Huawei is becoming a symbol of the economic power struggle between China and America to exert control over new information and telecommunications technology. The Wall Street Journal reported on Wednesday that the Chinese group, the world’s leading manufacturer of telecommunications equipment, is under criminal investigation by US federal prosecutors. The prosecutors suspect Huawei of having stolen technology and commercial secrets on several occasions from its US business partners. That same day, senators submitted a bill recommending a ban on selling US electronic components to any Chinese telecom group that fails to comply with US laws or international sanctions imposed by the USA.
Telecoms: power games in a highly strategic sector
Telecommunication networks are modern resources and central to the power strategies that many countries implement to control access to their data. Chinese giant Huawei has been in the USA’s firing line for several years now. The USA accuses it of posing a danger to its national security because of its supposed links with China’s army and government. It is worth noting that the group’s founder, Ren Zhengfei, used to be a telecom engineer for the Chinese army which he left in 1982.
The USA is aware of the strategic importance of telecommunications and soon became suspicious of Huawei’s plans to buy up or become involved with US companies. As far back as 2008, the government vetoed Huawei’s takeover of 3Com, which supplies intrusion prevention systems to the Pentagon and military intelligence to the US army and thus owned software critical to the country’s defence interests. In 2011, the USA even prevented telecom operator Sprint from using Chinese components manufactured by Huawei. Similarly, Washington cited the risk of espionage in 2012 when it excluded Huawei from the contract to build subsea cables linking the USA to Ireland and the United Kingdom (the Hibernia Express project). Then, in 2017, Congress opposed the planned alliance between Huawei and America’s AT&T. Such protectionism shows just how wary the USA is about the Chinese group’s infiltration of its market.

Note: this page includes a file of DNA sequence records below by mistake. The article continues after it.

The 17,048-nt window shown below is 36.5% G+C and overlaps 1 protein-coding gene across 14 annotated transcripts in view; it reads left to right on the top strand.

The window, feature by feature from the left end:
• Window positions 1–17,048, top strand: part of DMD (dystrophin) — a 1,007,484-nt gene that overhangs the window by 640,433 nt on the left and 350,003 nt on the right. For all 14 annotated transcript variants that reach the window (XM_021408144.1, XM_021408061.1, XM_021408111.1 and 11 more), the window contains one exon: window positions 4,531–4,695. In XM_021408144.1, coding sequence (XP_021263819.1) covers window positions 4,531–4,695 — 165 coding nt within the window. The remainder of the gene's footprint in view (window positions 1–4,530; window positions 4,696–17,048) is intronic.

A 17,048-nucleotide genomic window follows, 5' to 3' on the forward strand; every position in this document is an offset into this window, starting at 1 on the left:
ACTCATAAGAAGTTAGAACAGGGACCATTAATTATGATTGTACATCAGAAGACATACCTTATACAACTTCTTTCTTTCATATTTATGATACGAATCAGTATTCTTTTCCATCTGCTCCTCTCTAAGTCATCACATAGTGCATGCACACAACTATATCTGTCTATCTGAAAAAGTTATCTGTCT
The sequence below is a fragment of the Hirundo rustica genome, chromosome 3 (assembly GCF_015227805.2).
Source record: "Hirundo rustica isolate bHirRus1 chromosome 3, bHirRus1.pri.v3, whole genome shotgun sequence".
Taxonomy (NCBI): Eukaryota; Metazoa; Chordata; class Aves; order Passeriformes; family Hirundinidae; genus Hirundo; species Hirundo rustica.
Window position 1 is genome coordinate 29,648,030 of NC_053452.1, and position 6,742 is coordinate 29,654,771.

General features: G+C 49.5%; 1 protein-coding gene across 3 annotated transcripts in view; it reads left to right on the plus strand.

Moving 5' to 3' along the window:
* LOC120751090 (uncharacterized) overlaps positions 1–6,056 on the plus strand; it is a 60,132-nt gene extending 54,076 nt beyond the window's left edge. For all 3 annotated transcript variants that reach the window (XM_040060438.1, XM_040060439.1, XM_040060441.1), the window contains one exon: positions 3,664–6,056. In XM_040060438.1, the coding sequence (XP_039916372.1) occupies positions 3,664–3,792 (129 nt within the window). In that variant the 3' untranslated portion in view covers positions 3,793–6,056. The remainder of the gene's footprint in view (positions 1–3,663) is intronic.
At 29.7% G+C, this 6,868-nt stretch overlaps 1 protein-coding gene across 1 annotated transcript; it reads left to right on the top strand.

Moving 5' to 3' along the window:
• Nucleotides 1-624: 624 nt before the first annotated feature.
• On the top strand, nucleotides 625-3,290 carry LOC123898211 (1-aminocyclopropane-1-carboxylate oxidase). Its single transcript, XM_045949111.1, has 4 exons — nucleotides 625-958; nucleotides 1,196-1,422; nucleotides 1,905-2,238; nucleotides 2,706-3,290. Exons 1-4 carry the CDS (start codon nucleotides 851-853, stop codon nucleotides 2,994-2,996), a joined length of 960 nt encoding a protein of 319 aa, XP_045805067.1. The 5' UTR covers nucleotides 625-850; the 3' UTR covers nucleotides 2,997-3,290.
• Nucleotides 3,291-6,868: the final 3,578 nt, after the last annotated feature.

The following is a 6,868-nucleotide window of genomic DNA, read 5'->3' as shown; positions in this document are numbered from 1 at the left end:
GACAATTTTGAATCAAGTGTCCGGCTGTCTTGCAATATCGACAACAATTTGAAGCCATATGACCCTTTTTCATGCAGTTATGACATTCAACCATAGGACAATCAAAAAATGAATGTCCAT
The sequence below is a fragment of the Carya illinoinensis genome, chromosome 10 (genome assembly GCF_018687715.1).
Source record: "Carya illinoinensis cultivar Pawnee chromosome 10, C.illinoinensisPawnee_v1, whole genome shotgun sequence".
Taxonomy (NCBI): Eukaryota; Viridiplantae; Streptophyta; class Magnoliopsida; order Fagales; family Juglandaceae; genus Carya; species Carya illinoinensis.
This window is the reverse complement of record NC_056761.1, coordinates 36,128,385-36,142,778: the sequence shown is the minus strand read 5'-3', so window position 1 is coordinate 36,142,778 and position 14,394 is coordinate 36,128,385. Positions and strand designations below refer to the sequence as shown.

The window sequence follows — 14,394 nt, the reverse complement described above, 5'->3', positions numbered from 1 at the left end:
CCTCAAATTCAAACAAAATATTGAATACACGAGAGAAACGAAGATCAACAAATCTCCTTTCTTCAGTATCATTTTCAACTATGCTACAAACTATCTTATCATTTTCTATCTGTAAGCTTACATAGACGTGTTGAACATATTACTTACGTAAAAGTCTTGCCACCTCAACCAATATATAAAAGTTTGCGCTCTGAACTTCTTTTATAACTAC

Huawei overtook the USA in August 2018 by promoting its 5G technology worldwide, which some might have described as a victory for China in the technological race under way in the telecommunications sector. To a large extent it can thank the China Development Bank and its colossal financial resources for this victory; the bank is a spearhead for China’s commercial expansion worldwide. But the USA has always been top dog in the world of telecommunication channels and has no intention of giving up its no.1 position.
The full force of the USA’s legal arsenal to destabilise Huawei
The USA wants to thwart its rival’s rise in power and is planning to campaign to destabilise Huawei in its own territory and those of its allies. Its offensive is motivated by the possibility that Huawei might use its new 5G network for espionage and supply intelligence to China.